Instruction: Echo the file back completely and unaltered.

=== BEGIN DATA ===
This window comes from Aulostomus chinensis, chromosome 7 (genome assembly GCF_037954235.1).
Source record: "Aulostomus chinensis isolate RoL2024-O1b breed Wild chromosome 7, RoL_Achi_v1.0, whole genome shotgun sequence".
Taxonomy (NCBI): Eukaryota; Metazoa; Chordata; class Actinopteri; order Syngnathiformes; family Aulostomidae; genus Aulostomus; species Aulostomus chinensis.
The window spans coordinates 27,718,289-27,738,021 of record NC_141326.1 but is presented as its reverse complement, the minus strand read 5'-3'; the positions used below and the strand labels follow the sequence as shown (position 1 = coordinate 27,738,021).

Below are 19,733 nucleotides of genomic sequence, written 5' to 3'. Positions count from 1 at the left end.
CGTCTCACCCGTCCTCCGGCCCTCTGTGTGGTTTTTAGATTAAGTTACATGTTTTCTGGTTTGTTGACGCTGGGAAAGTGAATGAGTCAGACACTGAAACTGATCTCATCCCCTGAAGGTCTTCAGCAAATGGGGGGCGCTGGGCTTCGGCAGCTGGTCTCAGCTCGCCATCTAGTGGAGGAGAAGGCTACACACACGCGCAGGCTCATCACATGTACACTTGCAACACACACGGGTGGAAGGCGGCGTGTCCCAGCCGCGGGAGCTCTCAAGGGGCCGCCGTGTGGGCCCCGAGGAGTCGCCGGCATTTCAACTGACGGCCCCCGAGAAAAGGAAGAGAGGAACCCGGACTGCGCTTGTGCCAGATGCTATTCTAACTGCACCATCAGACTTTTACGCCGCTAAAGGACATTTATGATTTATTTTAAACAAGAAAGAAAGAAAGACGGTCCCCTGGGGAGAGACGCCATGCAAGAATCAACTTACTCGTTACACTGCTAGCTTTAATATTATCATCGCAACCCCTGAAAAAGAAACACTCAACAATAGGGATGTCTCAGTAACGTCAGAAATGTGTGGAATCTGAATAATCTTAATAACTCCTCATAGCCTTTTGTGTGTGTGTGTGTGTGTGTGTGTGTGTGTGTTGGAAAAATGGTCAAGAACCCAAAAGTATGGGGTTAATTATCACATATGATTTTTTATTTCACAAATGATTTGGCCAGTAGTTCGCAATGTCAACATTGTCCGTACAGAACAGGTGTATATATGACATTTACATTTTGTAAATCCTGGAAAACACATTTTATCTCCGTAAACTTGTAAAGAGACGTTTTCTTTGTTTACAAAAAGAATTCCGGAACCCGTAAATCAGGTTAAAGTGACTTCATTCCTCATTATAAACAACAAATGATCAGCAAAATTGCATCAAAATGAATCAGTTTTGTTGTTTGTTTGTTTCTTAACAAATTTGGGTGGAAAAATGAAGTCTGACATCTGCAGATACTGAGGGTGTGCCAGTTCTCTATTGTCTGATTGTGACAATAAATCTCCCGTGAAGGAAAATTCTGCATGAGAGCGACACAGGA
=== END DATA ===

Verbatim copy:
This window comes from Aulostomus chinensis, chromosome 7 (genome assembly GCF_037954235.1).
Source record: "Aulostomus chinensis isolate RoL2024-O1b breed Wild chromosome 7, RoL_Achi_v1.0, whole genome shotgun sequence".
Taxonomy (NCBI): Eukaryota; Metazoa; Chordata; class Actinopteri; order Syngnathiformes; family Aulostomidae; genus Aulostomus; species Aulostomus chinensis.
The window spans coordinates 27,718,289-27,738,021 of record NC_141326.1 but is presented as its reverse complement, the minus strand read 5'-3'; the positions used below and the strand labels follow the sequence as shown (position 1 = coordinate 27,738,021).

Below are 19,733 nucleotides of genomic sequence, written 5' to 3'. Positions count from 1 at the left end.
CGTCTCACCCGTCCTCCGGCCCTCTGTGTGGTTTTTAGATTAAGTTACATGTTTTCTGGTTTGTTGACGCTGGGAAAGTGAATGAGTCAGACACTGAAACTGATCTCATCCCCTGAAGGTCTTCAGCAAATGGGGGGCGCTGGGCTTCGGCAGCTGGTCTCAGCTCGCCATCTAGTGGAGGAGAAGGCTACACACACGCGCAGGCTCATCACATGTACACTTGCAACACACACGGGTGGAAGGCGGCGTGTCCCAGCCGCGGGAGCTCTCAAGGGGCCGCCGTGTGGGCCCCGAGGAGTCGCCGGCATTTCAACTGACGGCCCCCGAGAAAAGGAAGAGAGGAACCCGGACTGCGCTTGTGCCAGATGCTATTCTAACTGCACCATCAGACTTTTACGCCGCTAAAGGACATTTATGATTTATTTTAAACAAGAAAGAAAGAAAGACGGTCCCCTGGGGAGAGACGCCATGCAAGAATCAACTTACTCGTTACACTGCTAGCTTTAATATTATCATCGCAACCCCTGAAAAAGAAACACTCAACAATAGGGATGTCTCAGTAACGTCAGAAATGTGTGGAATCTGAATAATCTTAATAACTCCTCATAGCCTTTTGTGTGTGTGTGTGTGTGTGTGTGTGTGTGTGTTGGAAAAATGGTCAAGAACCCAAAAGTATGGGGTTAATTATCACATATGATTTTTTATTTCACAAATGATTTGGCCAGTAGTTCGCAATGTCAACATTGTCCGTACAGAACAGGTGTATATATGACATTTACATTTTGTAAATCCTGGAAAACACATTTTATCTCCGTAAACTTGTAAAGAGACGTTTTCTTTGTTTACAAAAAGAATTCCGGAACCCGTAAATCAGGTTAAAGTGACTTCATTCCTCATTATAAACAACAAATGATCAGCAAAATTGCATCAAAATGAATCAGTTTTGTTGTTTGTTTGTTTCTTAACAAATTTGGGTGGAAAAATGAAGTCTGACATCTGCAGATACTGAGGGTGTGCCAGTTCTCTATTGTCTGATTGTGACAATAAATCTCCCGTGAAGGAAAATTCTGCATGAGAGCGACACAGGA